Egypt’s ousted president Hosni Mubarak has died at the age of 91, nine years after he was removed from power during the Arab Spring.
Mubarak, the autocratic face of stability in the Middle East for nearly 30 years, died at a hospital in Cairo this morning after undergoing treatment in intensive care following surgery.
The former air force officer was removed from power in 2011 by the military after 18-day mass protests that saw thousands flood into the capital’s Tahrir Square and 900 Egyptians killed in a violent crackdown.
He was arrested two months later and spent several years in prison and military hospitals as he stood trial for the deaths of anti-government protesters.
Mubarak was sentenced to life in prison for conspiring to murder 239 demonstrators during the 18-day revolt, but was freed in 2017 after being cleared of the most serious charges against him.
According to the World Bank, during Mubarak’s rule, GDP grew from $ 23.4 billion to $ 236 billion, and GDP per capita increased from $ 517 to $ 2602. External debt also fell by $ 10 billion, from $ 45 billion to $ 35 billion. According to Al Jazeera, his rule is partially characterized by corruption, police brutality, political repression and deep-seated economic problems. At the same time, he was an ally of the United States, “the guardian of peace between Egypt and Israel.”
Palestinian Authority President Mahmoud Abbas has paid tribute to the support he received from Egypt’s former President Hosni Mubarak, the official Palestinian news agency Wafa reports.
“His Excellency praised the stances of the late President in supporting the Palestinian cause and the Palestinian people, in achieving their rights to freedom and independence,” Wafa reports, adding that Abbas “mourned [Mubarak’s passing] with great sadness and sorrow.”
Israeli Prime Minister Benjamin Netanyahu spoke of his “deepest sorrow” on behalf of Israel and its people. “President Mubarak, a personal friend of mine, led his nation to peace and security,” he said.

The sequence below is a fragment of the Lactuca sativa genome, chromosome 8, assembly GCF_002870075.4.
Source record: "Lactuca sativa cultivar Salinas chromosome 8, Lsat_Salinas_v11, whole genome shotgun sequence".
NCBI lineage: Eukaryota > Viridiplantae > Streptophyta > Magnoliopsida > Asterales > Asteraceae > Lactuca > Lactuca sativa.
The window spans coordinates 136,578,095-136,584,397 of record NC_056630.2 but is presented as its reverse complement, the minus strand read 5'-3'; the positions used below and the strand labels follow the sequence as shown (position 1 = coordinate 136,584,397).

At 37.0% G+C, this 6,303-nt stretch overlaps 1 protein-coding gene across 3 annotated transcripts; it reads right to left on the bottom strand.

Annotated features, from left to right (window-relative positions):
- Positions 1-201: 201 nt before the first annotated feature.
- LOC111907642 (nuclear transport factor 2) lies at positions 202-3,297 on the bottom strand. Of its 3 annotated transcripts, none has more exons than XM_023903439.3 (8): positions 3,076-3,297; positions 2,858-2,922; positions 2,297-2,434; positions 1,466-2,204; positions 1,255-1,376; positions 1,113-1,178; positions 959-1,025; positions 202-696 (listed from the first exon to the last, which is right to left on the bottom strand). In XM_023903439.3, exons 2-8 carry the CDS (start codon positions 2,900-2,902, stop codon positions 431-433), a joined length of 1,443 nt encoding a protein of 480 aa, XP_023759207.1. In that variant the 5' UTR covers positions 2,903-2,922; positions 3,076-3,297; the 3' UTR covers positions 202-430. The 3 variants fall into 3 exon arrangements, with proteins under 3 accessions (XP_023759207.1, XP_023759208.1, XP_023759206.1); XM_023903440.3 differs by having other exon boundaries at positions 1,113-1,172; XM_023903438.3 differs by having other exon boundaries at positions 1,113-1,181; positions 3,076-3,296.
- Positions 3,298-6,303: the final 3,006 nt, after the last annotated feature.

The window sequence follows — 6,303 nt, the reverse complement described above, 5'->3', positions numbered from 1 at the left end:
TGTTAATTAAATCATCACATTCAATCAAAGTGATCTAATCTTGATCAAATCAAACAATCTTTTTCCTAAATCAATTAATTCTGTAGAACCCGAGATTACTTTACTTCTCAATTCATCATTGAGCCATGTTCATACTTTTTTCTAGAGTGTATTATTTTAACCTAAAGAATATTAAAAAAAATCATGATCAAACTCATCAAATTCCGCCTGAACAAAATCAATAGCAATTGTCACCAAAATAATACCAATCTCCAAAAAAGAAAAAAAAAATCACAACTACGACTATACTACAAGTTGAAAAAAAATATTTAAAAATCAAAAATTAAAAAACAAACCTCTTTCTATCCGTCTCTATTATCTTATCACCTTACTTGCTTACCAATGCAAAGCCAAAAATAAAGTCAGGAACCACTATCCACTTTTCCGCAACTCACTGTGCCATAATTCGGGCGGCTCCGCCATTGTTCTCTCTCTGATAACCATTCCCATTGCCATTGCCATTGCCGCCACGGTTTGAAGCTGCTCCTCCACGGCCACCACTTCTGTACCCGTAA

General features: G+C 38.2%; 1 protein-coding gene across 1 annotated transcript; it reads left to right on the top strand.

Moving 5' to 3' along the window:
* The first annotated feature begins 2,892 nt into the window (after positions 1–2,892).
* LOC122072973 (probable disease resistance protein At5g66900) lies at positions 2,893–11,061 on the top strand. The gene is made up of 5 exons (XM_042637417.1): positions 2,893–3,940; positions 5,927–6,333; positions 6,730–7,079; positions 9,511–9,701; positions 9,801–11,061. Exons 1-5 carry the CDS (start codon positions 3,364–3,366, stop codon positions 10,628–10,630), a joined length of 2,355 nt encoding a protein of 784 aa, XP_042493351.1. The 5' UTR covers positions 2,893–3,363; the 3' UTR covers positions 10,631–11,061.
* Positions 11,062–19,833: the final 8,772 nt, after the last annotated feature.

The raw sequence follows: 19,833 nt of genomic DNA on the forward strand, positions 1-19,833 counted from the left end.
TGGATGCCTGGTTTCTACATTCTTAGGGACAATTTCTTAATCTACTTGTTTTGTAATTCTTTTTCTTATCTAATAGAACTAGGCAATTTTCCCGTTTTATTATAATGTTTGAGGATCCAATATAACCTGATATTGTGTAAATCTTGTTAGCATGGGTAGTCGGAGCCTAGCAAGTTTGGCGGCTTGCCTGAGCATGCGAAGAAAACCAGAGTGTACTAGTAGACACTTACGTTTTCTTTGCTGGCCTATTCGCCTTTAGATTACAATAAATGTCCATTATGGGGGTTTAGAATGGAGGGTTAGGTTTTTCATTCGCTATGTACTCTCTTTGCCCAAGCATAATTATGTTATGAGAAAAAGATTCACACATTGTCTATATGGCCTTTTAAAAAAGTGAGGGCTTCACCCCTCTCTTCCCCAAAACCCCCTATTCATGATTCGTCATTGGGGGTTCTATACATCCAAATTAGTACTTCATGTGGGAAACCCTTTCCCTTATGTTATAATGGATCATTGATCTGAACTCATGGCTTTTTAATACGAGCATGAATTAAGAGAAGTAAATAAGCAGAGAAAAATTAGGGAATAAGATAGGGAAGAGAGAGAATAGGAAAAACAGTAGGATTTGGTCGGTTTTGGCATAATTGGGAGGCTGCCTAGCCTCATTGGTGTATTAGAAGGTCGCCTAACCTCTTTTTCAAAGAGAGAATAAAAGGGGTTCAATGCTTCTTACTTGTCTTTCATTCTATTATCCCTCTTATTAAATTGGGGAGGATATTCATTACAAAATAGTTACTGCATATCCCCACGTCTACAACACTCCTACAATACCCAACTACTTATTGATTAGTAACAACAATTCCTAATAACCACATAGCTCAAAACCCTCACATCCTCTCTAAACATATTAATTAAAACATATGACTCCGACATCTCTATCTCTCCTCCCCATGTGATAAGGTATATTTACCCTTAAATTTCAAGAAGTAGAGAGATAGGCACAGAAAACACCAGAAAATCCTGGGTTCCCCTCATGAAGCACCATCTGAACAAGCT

The former head of the International Atomic Energy Agency, Mohamed El-Baradei, a key opposition figure in Mubarak’s declining years, also paid tribute. “May God have mercy on the former president … and grant his family patience and comfort,” he said.
rotesters who took part in the revolution that unseated Mubarak were also forgiving. “He was loyal and loving of Egypt,” said opposition activist Wael Ghoneim. “He took on a great responsibility toward the Egyptian people.
“He was right a lot of the time and also wrong a lot of the time … history will decide.”
Former presidential candidate Ayman Nour, who ran against Mubarak in the 2005 elections and was later jailed, was also conciliatory. “I promise to God I personally forgive him,” he said.
Ordinary Egyptians, many of whom admired Mubarak but complained of corruption, oppression and unemployment under his rule, had mixed feelings about his death.
“We had good and bad memories,” said Sherin Saad, a woman in her 30s, who criticized graft and the privatization of public companies, which Mubarak’s critics say enriched the elite.
State TV said that he had health complications without offering other details.
Egypt’s armed forces today described him as a ‘war hero’. Mubarak is set to be given a military funeral.